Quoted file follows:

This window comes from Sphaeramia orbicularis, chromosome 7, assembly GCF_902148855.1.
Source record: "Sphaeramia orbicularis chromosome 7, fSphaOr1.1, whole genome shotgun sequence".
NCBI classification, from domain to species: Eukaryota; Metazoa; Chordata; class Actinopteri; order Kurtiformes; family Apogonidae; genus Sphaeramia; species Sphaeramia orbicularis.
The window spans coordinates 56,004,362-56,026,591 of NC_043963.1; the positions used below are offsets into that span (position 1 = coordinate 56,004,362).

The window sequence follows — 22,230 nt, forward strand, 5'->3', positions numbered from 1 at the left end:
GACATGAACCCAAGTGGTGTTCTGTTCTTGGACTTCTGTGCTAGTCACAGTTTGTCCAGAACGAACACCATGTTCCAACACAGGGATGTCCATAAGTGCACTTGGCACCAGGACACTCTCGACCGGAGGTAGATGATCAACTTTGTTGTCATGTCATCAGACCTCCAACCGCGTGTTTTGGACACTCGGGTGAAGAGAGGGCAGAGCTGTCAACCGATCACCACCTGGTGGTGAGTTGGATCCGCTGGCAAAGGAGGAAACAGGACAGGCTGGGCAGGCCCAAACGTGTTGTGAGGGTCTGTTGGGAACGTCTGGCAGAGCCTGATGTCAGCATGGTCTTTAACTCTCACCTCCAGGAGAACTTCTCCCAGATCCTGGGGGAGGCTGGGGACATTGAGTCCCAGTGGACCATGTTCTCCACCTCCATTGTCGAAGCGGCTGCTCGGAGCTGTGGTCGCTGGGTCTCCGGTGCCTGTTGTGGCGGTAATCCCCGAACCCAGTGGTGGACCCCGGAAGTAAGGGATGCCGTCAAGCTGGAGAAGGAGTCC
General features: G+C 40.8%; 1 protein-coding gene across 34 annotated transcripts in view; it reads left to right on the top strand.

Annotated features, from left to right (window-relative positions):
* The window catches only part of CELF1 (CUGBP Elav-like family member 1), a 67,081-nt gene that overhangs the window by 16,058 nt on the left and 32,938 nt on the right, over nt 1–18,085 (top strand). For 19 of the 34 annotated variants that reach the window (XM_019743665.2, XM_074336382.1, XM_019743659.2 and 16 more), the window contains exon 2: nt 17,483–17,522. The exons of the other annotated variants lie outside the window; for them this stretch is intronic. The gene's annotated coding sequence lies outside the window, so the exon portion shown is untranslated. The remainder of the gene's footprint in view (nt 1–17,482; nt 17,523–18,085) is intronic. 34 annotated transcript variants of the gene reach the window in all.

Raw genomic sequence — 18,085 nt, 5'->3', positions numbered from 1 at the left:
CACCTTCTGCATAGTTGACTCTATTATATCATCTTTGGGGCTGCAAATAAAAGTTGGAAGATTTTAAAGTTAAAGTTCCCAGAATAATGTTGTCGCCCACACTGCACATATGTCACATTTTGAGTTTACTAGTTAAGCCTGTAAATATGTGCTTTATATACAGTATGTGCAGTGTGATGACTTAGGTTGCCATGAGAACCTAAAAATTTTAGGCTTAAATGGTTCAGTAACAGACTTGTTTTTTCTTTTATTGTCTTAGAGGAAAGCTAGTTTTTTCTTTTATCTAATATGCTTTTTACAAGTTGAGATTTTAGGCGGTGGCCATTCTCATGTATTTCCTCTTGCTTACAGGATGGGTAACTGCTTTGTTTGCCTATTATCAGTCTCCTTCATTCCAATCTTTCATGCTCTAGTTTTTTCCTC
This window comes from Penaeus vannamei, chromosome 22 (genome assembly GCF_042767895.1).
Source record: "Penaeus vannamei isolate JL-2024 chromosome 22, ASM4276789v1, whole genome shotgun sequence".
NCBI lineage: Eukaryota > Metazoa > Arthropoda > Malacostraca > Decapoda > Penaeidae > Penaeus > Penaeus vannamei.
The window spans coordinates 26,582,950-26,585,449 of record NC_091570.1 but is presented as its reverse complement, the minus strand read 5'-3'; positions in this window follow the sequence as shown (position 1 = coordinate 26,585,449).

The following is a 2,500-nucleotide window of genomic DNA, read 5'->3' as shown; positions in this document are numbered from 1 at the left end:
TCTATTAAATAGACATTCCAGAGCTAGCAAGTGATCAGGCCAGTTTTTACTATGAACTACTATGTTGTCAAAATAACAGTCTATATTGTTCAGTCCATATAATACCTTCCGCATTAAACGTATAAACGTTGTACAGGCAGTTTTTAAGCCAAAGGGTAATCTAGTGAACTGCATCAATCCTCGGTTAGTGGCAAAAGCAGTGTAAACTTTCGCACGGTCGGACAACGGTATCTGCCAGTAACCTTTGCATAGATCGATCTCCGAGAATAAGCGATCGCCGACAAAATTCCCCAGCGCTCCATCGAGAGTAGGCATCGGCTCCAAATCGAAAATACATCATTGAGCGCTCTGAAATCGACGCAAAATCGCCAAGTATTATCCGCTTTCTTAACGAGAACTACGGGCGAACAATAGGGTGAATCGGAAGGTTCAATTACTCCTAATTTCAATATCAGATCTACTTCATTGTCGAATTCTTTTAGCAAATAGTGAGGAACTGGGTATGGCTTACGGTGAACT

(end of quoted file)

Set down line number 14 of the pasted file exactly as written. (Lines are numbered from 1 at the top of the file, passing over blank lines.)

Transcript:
NCBI lineage: Eukaryota > Metazoa > Arthropoda > Malacostraca > Decapoda > Penaeidae > Penaeus > Penaeus vannamei.